Hong Kong reveals plans to allow retail investors to trade cryptocurrencies
Hong Kong has been pushing for plans to allow retail investors to trade cryptocurrencies as it competes with Singapore for supremacy as a digital asset hub.
According to the plan launched on Monday by the Hong Kong Securities and Futures Commission, the two largest companies in the industry Cryptocurrency token — bitcoin and ether — will be open to retail customers and licensed exchanges will be required to ensure customers have “adequate knowledge of virtual assets” before they are allowed to trade. All digital asset trading platforms operating in Hong Kong or actively marketing to Hong Kong investors will need to be licensed by the SFC.
The proposals, which will first be consulted for six weeks with “interested parties,” would also require no more than 2% of customer funds to be stored in “hot wallets,” a term used. to describe online accounts that are considered vulnerable to attack or phishing because their keys are stored online.
grant retail traders — who so far have had to trade crypto assets on unlicensed exchanges — access to licensed platforms would mark a big step forward in efforts to attract businesses crypto to Hong Kong. The territory has in recent years been left behind by rival Singapore, which has allowed retail trading but has been plagued by a number of crypto controversies, including the collapse of the token. announcements are pegged to TerraUSD dollars last year.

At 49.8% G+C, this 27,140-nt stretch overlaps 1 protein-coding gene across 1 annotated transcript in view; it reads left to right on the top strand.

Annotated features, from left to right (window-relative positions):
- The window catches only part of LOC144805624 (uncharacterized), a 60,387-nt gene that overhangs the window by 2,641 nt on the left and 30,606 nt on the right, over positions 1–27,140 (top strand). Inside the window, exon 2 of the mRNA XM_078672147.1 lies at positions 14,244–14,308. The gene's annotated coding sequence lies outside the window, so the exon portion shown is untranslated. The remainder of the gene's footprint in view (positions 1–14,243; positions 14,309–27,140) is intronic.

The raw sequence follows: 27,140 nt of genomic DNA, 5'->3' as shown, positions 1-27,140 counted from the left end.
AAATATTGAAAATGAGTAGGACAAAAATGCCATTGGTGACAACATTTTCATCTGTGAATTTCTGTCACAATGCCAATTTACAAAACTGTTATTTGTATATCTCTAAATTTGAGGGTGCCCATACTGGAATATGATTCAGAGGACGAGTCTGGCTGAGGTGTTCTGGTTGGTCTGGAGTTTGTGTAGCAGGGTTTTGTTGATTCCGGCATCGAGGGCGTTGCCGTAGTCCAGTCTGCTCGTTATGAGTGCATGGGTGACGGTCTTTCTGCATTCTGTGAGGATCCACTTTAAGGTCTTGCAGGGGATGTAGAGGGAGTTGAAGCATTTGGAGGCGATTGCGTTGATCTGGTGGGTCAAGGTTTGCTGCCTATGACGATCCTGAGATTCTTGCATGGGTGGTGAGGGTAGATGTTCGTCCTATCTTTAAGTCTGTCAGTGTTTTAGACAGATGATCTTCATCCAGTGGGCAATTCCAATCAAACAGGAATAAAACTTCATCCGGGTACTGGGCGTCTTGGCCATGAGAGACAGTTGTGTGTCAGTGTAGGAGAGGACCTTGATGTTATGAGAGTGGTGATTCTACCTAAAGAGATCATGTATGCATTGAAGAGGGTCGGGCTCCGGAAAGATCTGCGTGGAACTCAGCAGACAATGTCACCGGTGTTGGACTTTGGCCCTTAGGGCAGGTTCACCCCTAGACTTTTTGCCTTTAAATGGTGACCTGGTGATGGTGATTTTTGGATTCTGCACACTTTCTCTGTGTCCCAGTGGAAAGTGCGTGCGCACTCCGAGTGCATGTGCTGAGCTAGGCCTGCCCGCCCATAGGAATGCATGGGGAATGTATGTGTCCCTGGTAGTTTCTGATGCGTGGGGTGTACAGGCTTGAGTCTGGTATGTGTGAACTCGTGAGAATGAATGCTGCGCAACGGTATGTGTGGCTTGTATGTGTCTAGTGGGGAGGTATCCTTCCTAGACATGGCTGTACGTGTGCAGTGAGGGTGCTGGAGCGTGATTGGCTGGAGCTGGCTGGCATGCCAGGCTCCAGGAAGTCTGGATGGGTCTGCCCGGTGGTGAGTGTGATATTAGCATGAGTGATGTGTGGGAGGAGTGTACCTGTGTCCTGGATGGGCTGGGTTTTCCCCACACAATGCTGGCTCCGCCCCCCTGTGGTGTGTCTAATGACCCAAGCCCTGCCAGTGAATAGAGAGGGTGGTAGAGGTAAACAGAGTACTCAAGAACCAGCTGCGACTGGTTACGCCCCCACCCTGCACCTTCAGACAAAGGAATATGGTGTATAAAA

Singapore-based crypto hedge fund Three Arrows collapsed last June, while an international manhunt for Do Kwon — the co-founder of the company behind TerraUSD — drew attention. international opinion of the city-state.
“This sends a strong message that Hong Kong wants to regain its status as a global crypto hub,” said Henri Arslanian, managing partner at crypto asset management firm Nine Blocks Capital Management. .
“Many major crypto companies have found it difficult to operate outside of Hong Kong in recent years, especially due to Covid travel restrictions. This consultation will add to the renewed momentum the city is seeing,” he added.
The crypto industry is looking to recover from a year defined by plummeting prices, thousands of job cuts and a crisis of confidence that led to the downfall of several well-known companies, including crypto exchange FTX, founded in Hong Kong before moving to the Bahamas.
“In light of the recent turmoil and demise of some of the world’s leading cryptocurrency trading platforms, there is a clear consensus among regulators globally on the regulation in the virtual asset space to ensure investors are adequately protected and key risks are effectively managed.” executive Julia Leung.
Additional reporting by Chan Ho-him.